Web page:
Boards need different kinds of information. They like trends. They like comparisons. They like to know where we were five years ago compared to today. And very few boards get that level of digestible, understandable information—particularly with finances.

When it comes to organizational dysfunction, what type of questions would you ask as a board member to figure out if there was dysfunction among the C-suite or between them and the staff? How would you suss that out?

Bob Andringa: A major role of the board is to monitor the organization without getting too deep into personalities and so forth. I believe in Best Christian Workplaces, those kinds of surveys that allow the board to see how the employees view them and their Christian commitment and consistency. Do they have trust in governance? Do they have trust in the CEO? So I like that.

Evaluating the CEO is a primary function of the board. The board hires, compensates, nurtures, gives direction to, and monitors the CEO. So a question I always have when these kinds of things hit the fan is, how often did the board truly evaluate their CEO?

One of my favorite strategies for a board is to say to the CEO, “If you ever are aware of anything, that if made public, would hurt our mission and our brand, you are obligated to let the chair or the executive committee know immediately. And if not, it could lead to suspension or termination.”

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Then there could be a whistleblower policy, where you’re saying to the staff, “If you see things that are hurting, in your opinion, our functioning as a Christ-centered ministry, here’s how you go about informing us.”

Any board of a ministry of over a couple of million dollars, I would ask, “Why aren’t you a member of ECFA (Evangelical Council for Financial Accountability)?” They have standards that you are obligating yourself to follow, including governance standards.

I would have a policy where every three, four, or five years, we do a 360 interview. We survey the CEO’s peers, the leaders of the community that you’re in, your direct reports, maybe all of the faculty.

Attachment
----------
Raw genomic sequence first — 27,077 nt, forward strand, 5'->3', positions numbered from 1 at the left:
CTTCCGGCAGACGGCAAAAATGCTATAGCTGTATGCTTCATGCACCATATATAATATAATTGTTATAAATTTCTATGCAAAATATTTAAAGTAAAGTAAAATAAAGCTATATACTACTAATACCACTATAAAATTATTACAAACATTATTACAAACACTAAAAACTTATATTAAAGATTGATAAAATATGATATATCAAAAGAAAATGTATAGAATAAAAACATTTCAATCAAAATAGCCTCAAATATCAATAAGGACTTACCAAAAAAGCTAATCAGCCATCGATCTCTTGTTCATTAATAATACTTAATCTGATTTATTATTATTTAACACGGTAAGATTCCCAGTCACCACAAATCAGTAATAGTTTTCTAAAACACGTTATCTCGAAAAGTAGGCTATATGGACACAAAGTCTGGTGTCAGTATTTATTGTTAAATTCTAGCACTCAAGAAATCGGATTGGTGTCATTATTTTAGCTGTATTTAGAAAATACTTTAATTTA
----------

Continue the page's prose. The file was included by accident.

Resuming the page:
So there’s a lot of strategies that a board should be holding their CEO accountable to.

What are ways in which boards can strengthen their backbone, especially when it comes to holding CEOs and executives accountable?

Bob Andringa: For the several ministry boards that have run into moral and ethical issues with our CEO, I’m guessing that they lean far too much on their own CEO to recommend board members. Who’s a CEO going to recommend? They’re going to recommend friends. And so when it comes down to crunch time, those friends have more loyalty to the CEO than they do to the mission of the whole organization.

I hope every board would have a governance committee or a board development committee to first get agreement on a profile of what criteria every board member should meet. One of them might be serving on another nonprofit board. One would certainly be a follower of Jesus Christ and known for integrity, etc.

Among those basic criteria, the committee should ask, “What do we want to look like in terms of no more than X percent of pastors? No more than X percent of businesspeople? At least 20 percent board members of color. No more than 20 percent coming from ministry.” You kind of say, broadly speaking, what do we want our dream team to look like?

And then a third category is, what kind of experience and expertise do we need on the board? And there may be 12 areas where you say we have to have at least someone on the board who's an expert in nonprofit law, nonprofit finances, marketing, facilities, theology, whatever you want.

And then the board development committee is saying, the next people we bring on the board have to meet these criteria. Every board member, every senior staff member, including the CEO, should be recommending people. And this committee is constantly vetting them, involving them in an advisory group or a task force, testing out their loyalty, testing out how well they work in a group setting, testing how well they prepare for the tasks that we give them.

And then, of course, you need to evaluate board members at the end of their first term before you reelect them. And you evaluate them on six or eight criteria that everybody agrees on.

Then you have an annual affirmation statement, which says, even in the middle of your term life changes. So we want you to say every year, “If I can't do these things during the year, I will take responsibility for resigning so you can find someone who can.”

Now, if you go through a few things like that, you're going to limit the influence of the CEO and putting his favorites on the board.

Liberty University has a fairly big board, and all the reporting is that it’s been the executive committee that’s been meeting with Falwell Jr. Are large boards effective? What do you think about executive committees? And how do we balance governance, representation, expertise if you have a small board and no executive committee?

Bob Andringa: I’m okay with executive committees if they’re used properly. I see them like insurance—if a decision needs to be made in 24 hours, and the board is scattered all over the country, the executive committee can step in to make that decision. For 12 years I served a board of 15 and we had an executive committee. Over the 12 years, I think they met three or four times.

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I looked up Liberty’s board, and I think they have 33 members and they have an executive committee of six, including the president. And the chairman looks to be someone who has very little knowledge of large organizations or higher education. So I’m imagining that the president is the biggest voice on the executive committee by far.